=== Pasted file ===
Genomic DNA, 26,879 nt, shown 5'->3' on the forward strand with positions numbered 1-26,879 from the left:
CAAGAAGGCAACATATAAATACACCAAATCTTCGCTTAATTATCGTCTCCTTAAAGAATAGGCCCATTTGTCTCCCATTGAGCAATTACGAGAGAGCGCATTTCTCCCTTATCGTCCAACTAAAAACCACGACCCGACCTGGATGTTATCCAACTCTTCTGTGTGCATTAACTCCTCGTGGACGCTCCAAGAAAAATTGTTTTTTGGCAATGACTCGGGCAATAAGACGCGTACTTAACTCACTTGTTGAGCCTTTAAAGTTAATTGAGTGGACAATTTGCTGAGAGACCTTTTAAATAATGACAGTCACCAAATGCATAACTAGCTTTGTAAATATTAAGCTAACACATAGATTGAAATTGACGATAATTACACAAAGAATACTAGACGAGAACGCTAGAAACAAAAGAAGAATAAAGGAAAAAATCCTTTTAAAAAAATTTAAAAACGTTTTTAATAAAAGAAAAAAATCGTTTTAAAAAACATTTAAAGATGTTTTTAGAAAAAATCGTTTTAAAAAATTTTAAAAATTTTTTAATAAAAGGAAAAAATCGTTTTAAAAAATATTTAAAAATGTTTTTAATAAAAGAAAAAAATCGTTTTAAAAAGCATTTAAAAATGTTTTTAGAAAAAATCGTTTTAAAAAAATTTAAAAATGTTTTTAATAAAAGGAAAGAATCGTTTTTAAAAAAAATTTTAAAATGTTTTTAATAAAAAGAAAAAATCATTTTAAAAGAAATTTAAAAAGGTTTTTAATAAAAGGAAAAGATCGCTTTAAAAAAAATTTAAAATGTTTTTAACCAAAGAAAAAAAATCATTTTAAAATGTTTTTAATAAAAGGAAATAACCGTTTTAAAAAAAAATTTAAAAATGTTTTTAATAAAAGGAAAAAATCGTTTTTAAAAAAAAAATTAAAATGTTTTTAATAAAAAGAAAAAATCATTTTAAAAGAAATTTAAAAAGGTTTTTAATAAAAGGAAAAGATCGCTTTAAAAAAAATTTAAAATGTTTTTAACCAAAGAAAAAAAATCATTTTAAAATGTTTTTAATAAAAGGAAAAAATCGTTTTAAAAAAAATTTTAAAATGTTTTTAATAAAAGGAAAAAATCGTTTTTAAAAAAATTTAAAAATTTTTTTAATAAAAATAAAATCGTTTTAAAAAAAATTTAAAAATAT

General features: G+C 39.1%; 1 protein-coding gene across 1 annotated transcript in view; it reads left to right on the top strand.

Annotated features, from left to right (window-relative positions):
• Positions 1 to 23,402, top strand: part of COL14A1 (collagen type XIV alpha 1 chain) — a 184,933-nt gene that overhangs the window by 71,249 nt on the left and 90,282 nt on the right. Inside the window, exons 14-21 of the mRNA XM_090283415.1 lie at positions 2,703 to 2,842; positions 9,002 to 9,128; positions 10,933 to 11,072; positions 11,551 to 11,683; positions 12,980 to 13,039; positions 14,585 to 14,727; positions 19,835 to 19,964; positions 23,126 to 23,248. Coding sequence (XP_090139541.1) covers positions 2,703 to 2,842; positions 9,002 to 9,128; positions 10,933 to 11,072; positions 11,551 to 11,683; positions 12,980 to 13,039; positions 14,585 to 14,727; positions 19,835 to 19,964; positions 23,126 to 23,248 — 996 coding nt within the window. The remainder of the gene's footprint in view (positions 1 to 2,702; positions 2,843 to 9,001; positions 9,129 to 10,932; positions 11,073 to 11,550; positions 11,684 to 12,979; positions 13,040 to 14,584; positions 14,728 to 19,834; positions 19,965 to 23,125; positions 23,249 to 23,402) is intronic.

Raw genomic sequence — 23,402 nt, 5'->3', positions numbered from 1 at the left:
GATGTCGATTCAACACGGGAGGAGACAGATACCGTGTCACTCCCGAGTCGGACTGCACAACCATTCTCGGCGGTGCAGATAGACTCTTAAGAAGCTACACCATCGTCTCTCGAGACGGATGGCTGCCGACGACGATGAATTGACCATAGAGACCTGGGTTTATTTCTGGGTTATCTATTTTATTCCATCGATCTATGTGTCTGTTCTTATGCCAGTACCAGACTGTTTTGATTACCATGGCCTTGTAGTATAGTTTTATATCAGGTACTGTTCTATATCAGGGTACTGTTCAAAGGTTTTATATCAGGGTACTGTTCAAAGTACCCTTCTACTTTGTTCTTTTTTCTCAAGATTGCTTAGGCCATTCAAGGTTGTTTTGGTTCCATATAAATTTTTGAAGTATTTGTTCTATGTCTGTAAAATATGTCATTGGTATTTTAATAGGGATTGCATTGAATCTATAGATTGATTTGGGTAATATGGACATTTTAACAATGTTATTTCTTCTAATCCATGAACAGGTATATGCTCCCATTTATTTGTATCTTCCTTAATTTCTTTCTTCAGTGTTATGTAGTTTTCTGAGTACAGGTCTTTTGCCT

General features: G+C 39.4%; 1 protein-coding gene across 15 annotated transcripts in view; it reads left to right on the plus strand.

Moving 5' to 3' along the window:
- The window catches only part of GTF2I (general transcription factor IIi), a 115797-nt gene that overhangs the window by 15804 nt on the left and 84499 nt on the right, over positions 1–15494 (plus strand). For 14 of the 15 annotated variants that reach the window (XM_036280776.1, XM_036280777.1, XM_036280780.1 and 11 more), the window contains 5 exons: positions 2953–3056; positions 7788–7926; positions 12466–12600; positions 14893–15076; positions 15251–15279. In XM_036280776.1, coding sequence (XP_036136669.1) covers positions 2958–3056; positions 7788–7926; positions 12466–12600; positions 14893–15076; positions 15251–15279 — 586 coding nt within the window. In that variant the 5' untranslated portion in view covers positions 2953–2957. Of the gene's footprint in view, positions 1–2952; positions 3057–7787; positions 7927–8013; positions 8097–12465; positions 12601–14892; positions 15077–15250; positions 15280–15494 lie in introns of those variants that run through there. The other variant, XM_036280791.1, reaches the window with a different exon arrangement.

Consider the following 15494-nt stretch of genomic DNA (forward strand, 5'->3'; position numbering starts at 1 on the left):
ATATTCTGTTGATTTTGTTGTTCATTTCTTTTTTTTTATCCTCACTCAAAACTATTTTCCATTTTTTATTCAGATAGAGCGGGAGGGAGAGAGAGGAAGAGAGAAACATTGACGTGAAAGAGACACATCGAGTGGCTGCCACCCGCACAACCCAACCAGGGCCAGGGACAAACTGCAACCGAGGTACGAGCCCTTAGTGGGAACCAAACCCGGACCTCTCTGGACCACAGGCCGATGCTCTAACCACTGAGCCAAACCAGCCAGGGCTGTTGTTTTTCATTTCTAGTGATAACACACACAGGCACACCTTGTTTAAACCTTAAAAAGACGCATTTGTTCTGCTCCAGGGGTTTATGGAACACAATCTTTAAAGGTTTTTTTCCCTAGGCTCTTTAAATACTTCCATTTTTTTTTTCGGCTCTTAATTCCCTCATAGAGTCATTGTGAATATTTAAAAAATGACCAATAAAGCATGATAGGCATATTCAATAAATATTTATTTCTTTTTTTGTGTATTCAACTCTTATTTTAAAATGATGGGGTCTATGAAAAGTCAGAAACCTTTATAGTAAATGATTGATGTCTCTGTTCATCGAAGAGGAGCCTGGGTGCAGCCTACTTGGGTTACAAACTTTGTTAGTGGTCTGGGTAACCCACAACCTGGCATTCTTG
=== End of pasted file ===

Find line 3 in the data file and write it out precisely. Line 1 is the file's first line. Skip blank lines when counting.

General features: G+C 39.1%; 1 protein-coding gene across 1 annotated transcript in view; it reads left to right on the top strand.